How can the mind take hold of such a country? Generations of invaders have tried, but they remain in exile. The important towns they build are only retreats, their quarrels a malaise of men who cannot find their way home. India knows of their trouble. She knows of the whole world’s trouble, to its uttermost depth. She calls “Come” through her hundred mouths, through objects ridiculous and august. But come to what? She has never defined. She is not a promise, only an appeal.
The echo in a Marabar cave is not like these, it is entirely devoid of distinction. Whatever is said, the same monotonous noise replies, and quivers up and down the walls until it is absorbed into the roof. “Boum” is the sound as far as the human alphabet can express it, or “bou-oum,” or “ou-boum” – utterly dull. Hope, politeness, the blowing of a nose, the squeal of a boot, all produce “boum.”
“Why can’t this be done and that be done in my way and they be done and I at peace? Why has anything to be done, I cannot see. Why all this marriage, marriage?... The human race would have become a single person centuries ago if marriage was any use. And all this rubbish about love, love in a church, love in a cave, as if there is the least difference, and I held up from my business over such trifles!”
Perhaps life is a mystery, not a muddle; they could not tell. Perhaps the hundred Indias which fuss and squabble so tiresomely are one, and the universe they mirror is one.
The poem for Mr. Bhattacharya never got written, but it had an effect. It led him towards the vague and bulky figure of a motherland. He was without natural affection for the land of his birth, but the Marabar Hills drove him to it. Half closing his eyes he attempted to love India.
He had forgotten the beauty of form among idol temples and lumpy hills; indeed, without form, how can there be beauty? Form stammered here and there in a mosque, became rigid through nervousness even; but oh these Italian churches! …something more precious than mosaics and marbles was offered to him now: the harmony between the works of man and the earth that upholds them, the civilization that has escaped muddle, the spirit in a reasonable form, with flesh and blood subsisting.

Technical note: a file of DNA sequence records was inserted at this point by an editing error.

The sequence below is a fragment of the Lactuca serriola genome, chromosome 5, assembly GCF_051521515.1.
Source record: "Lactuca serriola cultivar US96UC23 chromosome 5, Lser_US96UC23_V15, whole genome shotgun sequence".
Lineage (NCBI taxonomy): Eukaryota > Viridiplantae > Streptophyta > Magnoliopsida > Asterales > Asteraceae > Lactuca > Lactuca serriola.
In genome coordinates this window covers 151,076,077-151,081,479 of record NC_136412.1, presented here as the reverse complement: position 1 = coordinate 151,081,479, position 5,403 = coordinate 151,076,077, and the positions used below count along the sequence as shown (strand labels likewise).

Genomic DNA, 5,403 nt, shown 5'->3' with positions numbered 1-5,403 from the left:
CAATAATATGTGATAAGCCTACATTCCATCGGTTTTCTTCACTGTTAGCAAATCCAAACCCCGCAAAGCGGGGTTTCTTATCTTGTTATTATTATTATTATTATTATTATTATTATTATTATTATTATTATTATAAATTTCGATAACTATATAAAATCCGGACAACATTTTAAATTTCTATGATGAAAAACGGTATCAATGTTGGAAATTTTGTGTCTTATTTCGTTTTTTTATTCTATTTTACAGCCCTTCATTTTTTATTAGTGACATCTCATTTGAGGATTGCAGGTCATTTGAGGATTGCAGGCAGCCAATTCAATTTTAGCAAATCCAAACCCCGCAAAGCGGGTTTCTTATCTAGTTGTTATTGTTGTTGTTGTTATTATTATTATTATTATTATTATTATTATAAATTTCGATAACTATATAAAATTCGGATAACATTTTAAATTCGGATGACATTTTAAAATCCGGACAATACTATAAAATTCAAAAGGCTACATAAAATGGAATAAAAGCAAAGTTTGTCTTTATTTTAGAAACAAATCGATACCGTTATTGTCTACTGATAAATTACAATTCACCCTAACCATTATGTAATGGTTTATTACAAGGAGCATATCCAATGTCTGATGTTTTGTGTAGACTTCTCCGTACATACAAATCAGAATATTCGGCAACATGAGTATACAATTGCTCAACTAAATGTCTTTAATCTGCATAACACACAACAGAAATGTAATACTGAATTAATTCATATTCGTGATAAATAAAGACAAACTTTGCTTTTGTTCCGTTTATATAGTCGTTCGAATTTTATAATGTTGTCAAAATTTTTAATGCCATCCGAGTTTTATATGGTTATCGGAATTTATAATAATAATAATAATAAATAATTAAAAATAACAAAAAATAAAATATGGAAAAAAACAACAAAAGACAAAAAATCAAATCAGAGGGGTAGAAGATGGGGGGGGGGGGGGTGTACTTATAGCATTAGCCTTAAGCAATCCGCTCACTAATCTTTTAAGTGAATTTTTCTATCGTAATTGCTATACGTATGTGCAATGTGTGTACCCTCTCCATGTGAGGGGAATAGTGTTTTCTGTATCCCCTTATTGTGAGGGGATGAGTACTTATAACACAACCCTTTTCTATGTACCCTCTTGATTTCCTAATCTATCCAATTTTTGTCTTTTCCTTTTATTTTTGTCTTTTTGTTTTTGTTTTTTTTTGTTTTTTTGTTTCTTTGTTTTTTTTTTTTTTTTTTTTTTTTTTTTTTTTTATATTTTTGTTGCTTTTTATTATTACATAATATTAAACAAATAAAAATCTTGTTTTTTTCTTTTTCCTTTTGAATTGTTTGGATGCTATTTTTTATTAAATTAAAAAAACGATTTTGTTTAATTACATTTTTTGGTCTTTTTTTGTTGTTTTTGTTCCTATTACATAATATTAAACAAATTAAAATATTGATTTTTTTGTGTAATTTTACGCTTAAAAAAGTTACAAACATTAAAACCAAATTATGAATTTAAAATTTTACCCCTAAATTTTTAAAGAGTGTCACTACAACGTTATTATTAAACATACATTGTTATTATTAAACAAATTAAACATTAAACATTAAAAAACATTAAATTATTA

Thus Godbole, though she was not important to him, remembered an old woman he had met in Chandrapore days. Chance brought her into his mind while it was in this heated state, he did not select her, she happened to occur among the throng of soliciting images, a tiny splinter, and he impelled her by his spiritual force to that place where completeness can be found. Completeness, not reconstruction. His sense grew thinner, he remembered a wasp seen he forgot where, perhaps on a stone. He loved the wasp equally, he impelled it likewise, he was imitating God. And the stone where the wasp clung – could he… no, he could not, he had been wrong to attempt the stone…
“Can you always tell whether a stranger is your friend?”
“Then you are an Oriental.” He unclasped as he spoke, with a little shudder. Those words – he had said them to Mrs. Moore in the mosque in the beginning of the cycle, from which, after so much suffering, he had got free. Never to be friends with the English! Mosque, caves, mosque, caves.
“Clear out, all you Turtons and Burtons. We wanted to know you ten years back – now it’s too late. If we see you and sit on your committees it’s for political reasons, don’t you make any mistake.” His horse did rear. “Clear out, clear out, I say. Why are we put to so much suffering? We used to blame you, now we blame ourselves, we grow wiser. Until England is in difficulties we keep silent, but in the next European war – aha, aha! Then is our time.”
“…yes, we shall drive every blasted Englishman into the sea, and then” – he rode against him furiously – “and then,” he concluded, half kissing him, “you and I shall be friends.”
“Why can’t we be friends now?” said the other, holding him affectionately. “It’s want I want. It’s what you want.”
But the horses didn’t want it – they swerved apart; the earth didn’t want it, sending up rocks through which riders must pass single file; the temples, the tank, the jail, the palace, the birds, the carrion, the Guest House… they didn’t want it, they said in their hundred voices: “No, not yet,” and the sky said: “No, not there.”